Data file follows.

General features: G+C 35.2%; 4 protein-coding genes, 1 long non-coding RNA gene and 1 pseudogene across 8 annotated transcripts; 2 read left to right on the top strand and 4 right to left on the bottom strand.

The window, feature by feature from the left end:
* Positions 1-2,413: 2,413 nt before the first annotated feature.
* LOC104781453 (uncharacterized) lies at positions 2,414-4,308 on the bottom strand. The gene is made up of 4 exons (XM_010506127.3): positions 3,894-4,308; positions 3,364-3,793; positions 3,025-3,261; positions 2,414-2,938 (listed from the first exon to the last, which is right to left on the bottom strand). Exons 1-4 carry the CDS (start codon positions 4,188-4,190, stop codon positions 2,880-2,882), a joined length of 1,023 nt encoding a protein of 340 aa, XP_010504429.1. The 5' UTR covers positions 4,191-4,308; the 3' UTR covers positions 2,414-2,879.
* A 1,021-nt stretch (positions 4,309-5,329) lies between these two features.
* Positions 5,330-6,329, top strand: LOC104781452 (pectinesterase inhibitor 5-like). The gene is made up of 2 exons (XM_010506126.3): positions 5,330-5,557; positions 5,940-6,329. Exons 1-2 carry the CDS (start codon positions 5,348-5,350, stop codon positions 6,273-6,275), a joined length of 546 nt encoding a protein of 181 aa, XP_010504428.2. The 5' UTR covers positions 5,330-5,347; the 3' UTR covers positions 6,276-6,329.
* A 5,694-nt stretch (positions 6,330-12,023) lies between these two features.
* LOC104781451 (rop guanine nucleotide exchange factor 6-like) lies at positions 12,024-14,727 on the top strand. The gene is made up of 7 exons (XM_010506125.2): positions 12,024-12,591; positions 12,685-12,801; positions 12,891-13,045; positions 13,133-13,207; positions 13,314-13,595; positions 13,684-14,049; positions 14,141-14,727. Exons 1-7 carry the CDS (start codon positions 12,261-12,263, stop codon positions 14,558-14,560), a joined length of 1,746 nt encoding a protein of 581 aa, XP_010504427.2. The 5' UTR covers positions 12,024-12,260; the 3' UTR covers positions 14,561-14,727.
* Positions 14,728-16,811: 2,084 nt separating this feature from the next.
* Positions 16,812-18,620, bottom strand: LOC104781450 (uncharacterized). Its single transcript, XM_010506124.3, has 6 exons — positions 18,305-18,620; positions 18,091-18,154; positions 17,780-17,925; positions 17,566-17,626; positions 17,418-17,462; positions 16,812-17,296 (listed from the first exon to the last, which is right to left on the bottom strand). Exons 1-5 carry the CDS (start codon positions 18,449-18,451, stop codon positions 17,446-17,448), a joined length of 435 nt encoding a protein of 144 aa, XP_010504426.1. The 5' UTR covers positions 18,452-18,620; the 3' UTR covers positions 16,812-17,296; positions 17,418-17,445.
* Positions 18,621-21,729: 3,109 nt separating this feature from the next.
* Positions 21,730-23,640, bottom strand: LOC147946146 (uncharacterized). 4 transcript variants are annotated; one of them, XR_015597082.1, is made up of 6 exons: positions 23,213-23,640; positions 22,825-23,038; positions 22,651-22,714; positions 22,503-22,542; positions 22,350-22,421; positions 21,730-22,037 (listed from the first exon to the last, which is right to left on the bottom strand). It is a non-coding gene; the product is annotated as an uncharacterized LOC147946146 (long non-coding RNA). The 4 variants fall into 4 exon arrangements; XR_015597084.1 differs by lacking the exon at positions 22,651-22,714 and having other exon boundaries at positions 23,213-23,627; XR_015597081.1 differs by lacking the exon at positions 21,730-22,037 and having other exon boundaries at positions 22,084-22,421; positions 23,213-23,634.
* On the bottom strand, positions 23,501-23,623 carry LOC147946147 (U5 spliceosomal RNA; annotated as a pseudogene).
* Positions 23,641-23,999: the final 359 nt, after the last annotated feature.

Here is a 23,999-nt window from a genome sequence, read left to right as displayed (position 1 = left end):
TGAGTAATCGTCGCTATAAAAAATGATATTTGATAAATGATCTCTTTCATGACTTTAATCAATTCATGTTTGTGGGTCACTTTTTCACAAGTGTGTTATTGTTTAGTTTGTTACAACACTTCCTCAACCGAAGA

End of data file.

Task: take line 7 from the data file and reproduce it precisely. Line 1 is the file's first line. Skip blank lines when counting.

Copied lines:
* A 5,694-nt stretch (positions 6,330-12,023) lies between these two features.